On his PBS talk show on Tuesday, Tavis Smiley brought on liberal Rep. Debbie Wasserman Schultz to discuss the Tucson shooting, but he was still reliving the much tinier, nonviolent nightmare of Rep. Joe Wilson (R-S.C.) yelling "You lie!" at President Obama during a September 2009 address to Congress to sell ObamaCare. He suggested it was the greatest moment of incivility in the history of the House of Representatives.
This would seem to be skipping incidents like Rep. Preston Brooks of South Carolina savagely beating Sen. Charles Sumner with his cane over slavery in 1856. The History Channel says "Brooks became an instant hero in the South, and supporters sent him many replacement canes." (Or there's the Puerto Rican terrorists shooting up the place and wounding five House members in 1956...) But Smiley was adamant:
Clearly, no one was shot, nobody lost his or her life in this process, but it's hard to find a greater moment of incivility in the history of the House than when your colleague on the other side of the aisle, Mr. Wilson, stood up in the president's speech, President Obama's speech, and said, "You lie" for the nation and the world to hear. If ever there were a moment of incivility in our politics, it was that moment.
The president accepted his apology rather quickly, and for whatever reasons, and I'm not casting aspersion, I'm just calling the facts as they are, the president at that moment, is my point, chose not to use that as a teachable moment to talk to us about incivility. We know now he's on his way to Arizona to speak tomorrow night and to console the victims and their families, et cetera. So should the president now take this opportunity -- he hasn't said anything as yet -- about civility? Should he talk about that now?
Smiley's support for Obama overlooked the fact that Obama called his opponents a liar in his own speech that night: "Some of people’s concerns have grown out of bogus claims spread by those whose only agenda is to kill reform at any cost. The best example is the claim...that we plan to set up panels of bureaucrats with the power to kill off senior citizens. Such a charge would be laughable if it weren’t so cynical and irresponsible. It is a lie, plain and simple." Apparently, it's still "civility" if you call your opponents liars from the podium, just not from the peanut gallery. But of course, the congresswoman agreed:
WASSERMAN SCHULTZ: Yes, in short. We have had - without singling individuals out, but we have had presidents in the recent past [Bush, anyone?] miss opportunities to bring the nation together and to -- who have not taken advantage of the turning point that an incident like this is.
We really are, Tavis, at a turning point right now. This is an opportunity that Gabby Giffords, as well as I know her, and
as strongly as I know she feels about the importance of moderation and civility and measuring our words carefully and not whipping people up into a frenzy, all the while advocating our views vigorously, I know Gabby will want the president and will want us to use this opportunity to bring the nation together and to, again, be the example of the kind of democracy that the Founding Fathers envisioned, and take the violent language, the violent symbolism and the violent rhetoric out of our discourse.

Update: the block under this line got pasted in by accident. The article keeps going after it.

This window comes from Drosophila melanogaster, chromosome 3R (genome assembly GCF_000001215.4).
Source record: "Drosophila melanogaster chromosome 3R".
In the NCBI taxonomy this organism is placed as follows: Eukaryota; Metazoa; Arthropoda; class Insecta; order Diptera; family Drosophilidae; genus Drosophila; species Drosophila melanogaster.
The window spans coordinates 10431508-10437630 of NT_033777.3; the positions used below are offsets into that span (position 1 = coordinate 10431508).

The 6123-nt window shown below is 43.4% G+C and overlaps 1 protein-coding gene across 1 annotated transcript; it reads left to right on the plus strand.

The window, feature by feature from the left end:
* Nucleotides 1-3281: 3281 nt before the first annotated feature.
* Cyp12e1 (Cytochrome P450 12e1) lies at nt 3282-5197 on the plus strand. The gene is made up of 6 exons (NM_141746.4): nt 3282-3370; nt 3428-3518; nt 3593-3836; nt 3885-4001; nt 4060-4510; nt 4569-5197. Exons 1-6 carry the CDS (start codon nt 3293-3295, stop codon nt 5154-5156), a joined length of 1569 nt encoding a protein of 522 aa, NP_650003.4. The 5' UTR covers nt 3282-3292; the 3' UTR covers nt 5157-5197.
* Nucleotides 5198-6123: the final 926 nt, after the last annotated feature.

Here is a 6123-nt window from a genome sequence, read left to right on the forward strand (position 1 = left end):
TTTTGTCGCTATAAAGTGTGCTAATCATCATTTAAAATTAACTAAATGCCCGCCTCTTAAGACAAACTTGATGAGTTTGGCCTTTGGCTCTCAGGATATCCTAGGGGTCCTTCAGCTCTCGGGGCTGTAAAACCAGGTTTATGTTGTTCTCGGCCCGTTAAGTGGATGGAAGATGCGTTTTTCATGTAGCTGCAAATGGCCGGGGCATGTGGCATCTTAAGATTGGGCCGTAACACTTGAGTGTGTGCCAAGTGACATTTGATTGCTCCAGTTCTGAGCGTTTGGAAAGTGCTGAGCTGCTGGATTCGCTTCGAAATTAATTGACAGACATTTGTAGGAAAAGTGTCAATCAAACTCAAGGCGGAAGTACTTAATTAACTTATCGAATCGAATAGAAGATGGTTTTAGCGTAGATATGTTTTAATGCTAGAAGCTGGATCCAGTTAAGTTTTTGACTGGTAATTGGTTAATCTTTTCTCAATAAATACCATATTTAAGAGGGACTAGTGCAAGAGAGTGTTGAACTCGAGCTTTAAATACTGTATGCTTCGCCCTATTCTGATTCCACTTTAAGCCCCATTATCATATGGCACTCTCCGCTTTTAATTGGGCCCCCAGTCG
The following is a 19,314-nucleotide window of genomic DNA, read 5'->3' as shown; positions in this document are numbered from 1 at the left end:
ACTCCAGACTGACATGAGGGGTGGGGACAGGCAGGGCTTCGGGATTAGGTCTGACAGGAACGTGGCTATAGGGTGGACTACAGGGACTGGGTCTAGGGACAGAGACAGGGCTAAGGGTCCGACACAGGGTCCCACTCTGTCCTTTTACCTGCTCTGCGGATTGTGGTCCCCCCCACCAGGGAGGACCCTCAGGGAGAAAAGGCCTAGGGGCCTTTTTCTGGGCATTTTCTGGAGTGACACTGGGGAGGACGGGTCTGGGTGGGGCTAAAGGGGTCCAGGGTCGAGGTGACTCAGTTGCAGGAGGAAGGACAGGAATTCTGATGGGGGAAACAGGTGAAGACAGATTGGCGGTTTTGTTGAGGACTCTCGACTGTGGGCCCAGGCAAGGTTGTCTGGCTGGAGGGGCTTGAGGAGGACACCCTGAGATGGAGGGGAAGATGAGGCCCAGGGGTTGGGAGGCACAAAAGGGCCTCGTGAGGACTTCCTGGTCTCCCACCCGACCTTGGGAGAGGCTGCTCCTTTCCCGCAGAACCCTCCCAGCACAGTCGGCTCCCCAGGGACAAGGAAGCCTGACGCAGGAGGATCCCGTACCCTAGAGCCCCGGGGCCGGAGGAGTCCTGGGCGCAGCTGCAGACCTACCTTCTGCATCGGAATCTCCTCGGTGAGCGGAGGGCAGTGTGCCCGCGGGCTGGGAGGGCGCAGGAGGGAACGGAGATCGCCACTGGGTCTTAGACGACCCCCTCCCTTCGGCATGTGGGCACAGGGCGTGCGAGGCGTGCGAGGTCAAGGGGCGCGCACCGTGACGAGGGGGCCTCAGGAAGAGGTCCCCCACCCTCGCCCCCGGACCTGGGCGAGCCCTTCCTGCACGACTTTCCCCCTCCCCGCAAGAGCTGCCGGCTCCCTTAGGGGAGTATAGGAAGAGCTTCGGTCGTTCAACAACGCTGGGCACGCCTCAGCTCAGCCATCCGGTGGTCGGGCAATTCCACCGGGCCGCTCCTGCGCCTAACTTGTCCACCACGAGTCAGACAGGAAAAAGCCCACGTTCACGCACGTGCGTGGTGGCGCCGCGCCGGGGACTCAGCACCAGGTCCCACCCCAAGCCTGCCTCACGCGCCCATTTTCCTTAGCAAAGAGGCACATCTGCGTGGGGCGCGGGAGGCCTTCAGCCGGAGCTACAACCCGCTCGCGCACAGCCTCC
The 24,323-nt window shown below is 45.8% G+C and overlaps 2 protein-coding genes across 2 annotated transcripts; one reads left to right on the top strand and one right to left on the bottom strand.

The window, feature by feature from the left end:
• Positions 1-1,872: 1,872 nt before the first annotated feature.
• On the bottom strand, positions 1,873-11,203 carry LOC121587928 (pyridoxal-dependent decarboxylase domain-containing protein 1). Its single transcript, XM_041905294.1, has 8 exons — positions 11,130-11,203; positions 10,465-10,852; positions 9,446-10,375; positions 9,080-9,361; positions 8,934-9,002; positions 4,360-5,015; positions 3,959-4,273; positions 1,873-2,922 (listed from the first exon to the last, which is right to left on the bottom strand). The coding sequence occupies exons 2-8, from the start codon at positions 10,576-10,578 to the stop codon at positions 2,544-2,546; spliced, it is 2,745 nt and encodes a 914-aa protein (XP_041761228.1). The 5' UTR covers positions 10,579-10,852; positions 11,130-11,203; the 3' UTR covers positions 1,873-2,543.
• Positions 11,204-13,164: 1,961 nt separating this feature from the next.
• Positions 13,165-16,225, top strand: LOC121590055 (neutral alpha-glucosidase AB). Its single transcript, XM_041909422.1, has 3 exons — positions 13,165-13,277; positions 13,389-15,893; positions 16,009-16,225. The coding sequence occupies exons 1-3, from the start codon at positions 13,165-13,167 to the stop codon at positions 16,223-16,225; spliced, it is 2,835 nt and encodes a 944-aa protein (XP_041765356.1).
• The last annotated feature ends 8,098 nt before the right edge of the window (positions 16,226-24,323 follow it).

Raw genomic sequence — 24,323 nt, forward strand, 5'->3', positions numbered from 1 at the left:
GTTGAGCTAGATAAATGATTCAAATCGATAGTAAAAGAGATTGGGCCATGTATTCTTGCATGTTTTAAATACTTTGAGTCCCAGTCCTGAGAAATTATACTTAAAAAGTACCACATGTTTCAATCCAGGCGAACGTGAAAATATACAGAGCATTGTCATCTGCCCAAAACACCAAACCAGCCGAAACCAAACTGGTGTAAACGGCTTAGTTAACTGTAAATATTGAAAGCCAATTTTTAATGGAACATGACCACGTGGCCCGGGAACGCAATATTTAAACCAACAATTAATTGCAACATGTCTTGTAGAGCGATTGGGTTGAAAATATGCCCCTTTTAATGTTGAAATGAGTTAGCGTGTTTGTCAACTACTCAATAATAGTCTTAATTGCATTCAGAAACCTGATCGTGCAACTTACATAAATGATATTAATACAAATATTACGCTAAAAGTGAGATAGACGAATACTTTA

Then Smiley shifted into mocking gun rights and its backers in Arizona:
SMILEY: Speaking of Founding Fathers, they gave us the right to bear arms, and Arizonans love the right to bear their arms. The numbers are out and everybody's talking about it. The Monday following this shooting, gun sales in Arizona, up 60 -- six-zero -- percent from a year ago. Is that the answer?
WASSERMAN SCHULTZ: I personally don't think arming ourselves is the answer. Again, as Gabby's friend, she is a gun owner, she supports the Second Amendment and the right to bear arms, but this is certainly not -- the response to this should not be arming ourselves to the teeth. The response to this should be for us to find a way to make our democracy better, to figure out how to disagree without turning our opponents into the enemy.
This was just a day before the Congresswoman went on CBS Evening News on Wednedsay night and talked about her daughter asking if Mommy was going to get shot by border-control fanatics:
After my daughter heard that, you know, Gabby had been shot, the first thing she asked me was, you know, 'Mommy, are you going to get shot? Does that mean you're going to get shot?' And then I, you know, did my best to reassure her, tell her, 'No, you know, Mommy takes precautions. You've been to my meetings. You know we have, we take steps to make sure that we're all safe.' But then the next thing she said to me was – and this is where you don't realize how closely they're watching – 'But Mommy, Florida's going to pass an immigration law like Arizona and then people are going to be mad at you.' You know, they're paying attention. The civil discourse is very important because it's not just – it's not just adults that – that this permeates. It's our children.